Wolfgang Schaeuble: Germany's man with a Grexit plan
Wolfgang Schaeuble is well known for growling that eurozone rules must be obeyed - it is his signature tune in countless soundbites at EU crisis meetings.
Germany's finance minister, 72, is a pillar of the ruling conservative Christian Democrats (CDU), one of the country's most experienced politicians.
Above all, he has been a rock-solid ally of Chancellor Angela Merkel in the most turbulent period for the single currency since its launch in 1999.
But for many Greeks now he is a hate figure - a symbol of the austerity programme imposed on Greece since 2010 to enforce repayment of its colossal debts.
In Athens he has been labelled a "bloodsucker" and a "Wanted" poster has appeared showing him with a Hitler moustache.
He may go down in history as the man with a Grexit plan.
He was behind a proposal to offer Greece a five-year "time-out" from the eurozone if no credible bailout could be agreed.
The Grexit proposal landed as a bombshell at the emergency eurozone summit, which only ended on 13 July after an entire weekend of talks - day and night.
The final deal sets out a strategy to keep Greece in the euro - and the Grexit plan was not on the eurozone ministers' agenda. Ms Merkel said Grexit would only be an option if Greece had asked for it, but Greece insisted on staying in the euro.
Under Mr Schaeuble's plan, Grexit would make it possible to give Greece large-scale debt relief - something that would not be in line with current eurozone rules.
In the end, the overriding priority of keeping the eurozone intact trumped any talk of Grexit.
There were frayed nerves in the hours of tough talking. At one point, reports said, Mr Schaeuble snapped at European Central Bank chief Mario Draghi: "Do you take me for a fool?"
The bruising summit forced Mr Schaeuble to give some ground - there are now plans to extend Greece's debt repayment schedules. And many believe that billions of euros owed by Greece will never be recovered.
According to Greece's ex-Finance Minister Yanis Varoufakis, Mr Schaeuble wanted Greece to be "pushed out of the single currency to put the fear of God into the French and have them accept his model of a disciplinarian eurozone".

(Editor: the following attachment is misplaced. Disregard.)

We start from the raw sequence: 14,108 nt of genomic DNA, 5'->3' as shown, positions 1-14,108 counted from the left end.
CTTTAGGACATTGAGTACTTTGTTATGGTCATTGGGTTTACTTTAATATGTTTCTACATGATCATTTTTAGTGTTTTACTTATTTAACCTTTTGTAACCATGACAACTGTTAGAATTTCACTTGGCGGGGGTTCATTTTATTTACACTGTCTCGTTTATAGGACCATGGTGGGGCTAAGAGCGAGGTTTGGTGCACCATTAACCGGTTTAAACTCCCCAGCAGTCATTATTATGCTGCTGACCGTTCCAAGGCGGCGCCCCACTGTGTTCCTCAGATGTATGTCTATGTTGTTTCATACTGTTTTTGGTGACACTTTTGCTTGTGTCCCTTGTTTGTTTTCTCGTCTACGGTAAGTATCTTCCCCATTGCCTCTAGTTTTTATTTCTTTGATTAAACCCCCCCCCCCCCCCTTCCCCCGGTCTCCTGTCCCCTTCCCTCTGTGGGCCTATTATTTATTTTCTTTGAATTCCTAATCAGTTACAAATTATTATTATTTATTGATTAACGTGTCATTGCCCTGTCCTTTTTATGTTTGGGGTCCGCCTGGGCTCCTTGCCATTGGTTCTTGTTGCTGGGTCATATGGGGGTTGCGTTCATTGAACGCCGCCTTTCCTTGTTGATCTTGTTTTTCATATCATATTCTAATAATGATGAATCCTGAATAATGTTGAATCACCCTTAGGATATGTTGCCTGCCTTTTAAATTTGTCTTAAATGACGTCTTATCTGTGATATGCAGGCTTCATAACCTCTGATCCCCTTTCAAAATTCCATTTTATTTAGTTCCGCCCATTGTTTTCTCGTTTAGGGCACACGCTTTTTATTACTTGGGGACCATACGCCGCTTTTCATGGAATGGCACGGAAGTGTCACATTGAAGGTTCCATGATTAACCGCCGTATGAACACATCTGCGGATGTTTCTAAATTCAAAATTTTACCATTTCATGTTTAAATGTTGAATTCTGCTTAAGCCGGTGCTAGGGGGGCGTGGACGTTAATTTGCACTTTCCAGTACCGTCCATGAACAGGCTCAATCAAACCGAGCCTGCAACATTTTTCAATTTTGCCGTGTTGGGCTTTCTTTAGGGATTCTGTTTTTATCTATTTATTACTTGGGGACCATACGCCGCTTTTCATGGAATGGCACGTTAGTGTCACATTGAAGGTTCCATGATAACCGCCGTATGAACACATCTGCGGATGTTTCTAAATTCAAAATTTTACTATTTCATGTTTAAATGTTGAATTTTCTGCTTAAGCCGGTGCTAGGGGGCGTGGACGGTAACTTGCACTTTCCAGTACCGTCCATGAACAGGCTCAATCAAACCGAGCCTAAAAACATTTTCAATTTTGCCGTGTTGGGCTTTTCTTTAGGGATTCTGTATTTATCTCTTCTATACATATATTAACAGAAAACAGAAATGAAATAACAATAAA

In an angry article on 11 July, Mr Varoufakis, a left-wing critic of EU bailouts, accused Mr Schaeuble of seeking to kick Greece out to serve as a warning to others. He said eurozone policy was "under the tutelage of Schaeuble".
When proposals emerged for €50bn of Greek assets to be placed in a Luxembourg fund, Greek journalists complained that the fund was a subsidiary of a bank in which Mr Schaeuble himself was a board member.
Mr Schaeuble became finance minister in 2009, in the midst of the global financial crisis, having served previously as German interior minister and CDU leader.
In his key role at the heart of the eurozone - with Germany the biggest contributor to EU bailouts - he has performed a double act with Ms Merkel, enforcing budget discipline.
They argue that relaxing the rules only encourages "moral hazard" - the reckless borrowing of the pre-crisis bubble years.
Yet back in 2003 France and Germany broke EU budget deficit rules. And critics say it is unfair for Germany to claim the moral high ground since it benefited from massive debt relief after World War Two.
Mr Schaeuble's role as "Europe's enforcer" is driven partly by the need to keep sceptical CDU and Bavarian CSU politicians on board, the German news website Wirtschaftswoche reports. There is much German opposition to the eurozone bailouts.
Victim of gunman
Mr Schaeuble was formerly a rival of Ms Merkel. She replaced him as CDU leader in 2000 when his reputation took a battering in a CDU party funding scandal under ex-Chancellor Helmut Kohl.
He admitted that he had met the arms dealer and lobbyist at the centre of the scandal, Karlheinz Schreiber, and accepted an undeclared DM100,000 (£36,300) cash donation from him.
However, he denied doctoring CDU records or any other wrongdoing.
He has used a wheelchair since 1990, when a mentally unstable gunman shot him in the spine. He has had some serious health problems since then.
He was born in Freiburg, south-west Germany, in 1942. His early career was spent in law and tax administration.
He is married to economist Ingeborg Schaeuble. They have three daughters and a son.